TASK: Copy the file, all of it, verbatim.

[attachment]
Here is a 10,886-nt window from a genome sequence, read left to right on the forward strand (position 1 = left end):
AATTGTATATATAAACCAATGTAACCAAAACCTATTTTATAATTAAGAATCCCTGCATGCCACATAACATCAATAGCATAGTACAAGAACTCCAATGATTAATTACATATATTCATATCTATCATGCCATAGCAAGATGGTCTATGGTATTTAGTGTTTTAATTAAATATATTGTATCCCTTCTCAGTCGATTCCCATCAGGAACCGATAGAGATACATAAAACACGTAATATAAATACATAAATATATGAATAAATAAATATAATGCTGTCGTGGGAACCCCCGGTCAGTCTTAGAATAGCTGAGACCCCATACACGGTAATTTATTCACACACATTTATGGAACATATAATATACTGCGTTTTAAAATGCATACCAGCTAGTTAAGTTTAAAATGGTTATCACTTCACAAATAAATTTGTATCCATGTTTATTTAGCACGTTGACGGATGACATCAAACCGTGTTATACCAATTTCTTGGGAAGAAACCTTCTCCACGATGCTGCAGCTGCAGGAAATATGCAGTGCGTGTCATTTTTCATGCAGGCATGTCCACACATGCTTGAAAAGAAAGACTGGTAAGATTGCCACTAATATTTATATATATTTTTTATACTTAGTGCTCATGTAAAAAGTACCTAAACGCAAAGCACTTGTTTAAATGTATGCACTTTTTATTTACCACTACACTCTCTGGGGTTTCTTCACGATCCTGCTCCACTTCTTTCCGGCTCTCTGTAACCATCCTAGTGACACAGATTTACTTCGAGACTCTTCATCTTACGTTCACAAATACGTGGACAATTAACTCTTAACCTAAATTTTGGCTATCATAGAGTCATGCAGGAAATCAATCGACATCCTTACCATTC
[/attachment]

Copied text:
Here is a 10,886-nt window from a genome sequence, read left to right on the forward strand (position 1 = left end):
AATTGTATATATAAACCAATGTAACCAAAACCTATTTTATAATTAAGAATCCCTGCATGCCACATAACATCAATAGCATAGTACAAGAACTCCAATGATTAATTACATATATTCATATCTATCATGCCATAGCAAGATGGTCTATGGTATTTAGTGTTTTAATTAAATATATTGTATCCCTTCTCAGTCGATTCCCATCAGGAACCGATAGAGATACATAAAACACGTAATATAAATACATAAATATATGAATAAATAAATATAATGCTGTCGTGGGAACCCCCGGTCAGTCTTAGAATAGCTGAGACCCCATACACGGTAATTTATTCACACACATTTATGGAACATATAATATACTGCGTTTTAAAATGCATACCAGCTAGTTAAGTTTAAAATGGTTATCACTTCACAAATAAATTTGTATCCATGTTTATTTAGCACGTTGACGGATGACATCAAACCGTGTTATACCAATTTCTTGGGAAGAAACCTTCTCCACGATGCTGCAGCTGCAGGAAATATGCAGTGCGTGTCATTTTTCATGCAGGCATGTCCACACATGCTTGAAAAGAAAGACTGGTAAGATTGCCACTAATATTTATATATATTTTTTATACTTAGTGCTCATGTAAAAAGTACCTAAACGCAAAGCACTTGTTTAAATGTATGCACTTTTTATTTACCACTACACTCTCTGGGGTTTCTTCACGATCCTGCTCCACTTCTTTCCGGCTCTCTGTAACCATCCTAGTGACACAGATTTACTTCGAGACTCTTCATCTTACGTTCACAAATACGTGGACAATTAACTCTTAACCTAAATTTTGGCTATCATAGAGTCATGCAGGAAATCAATCGACATCCTTACCATTC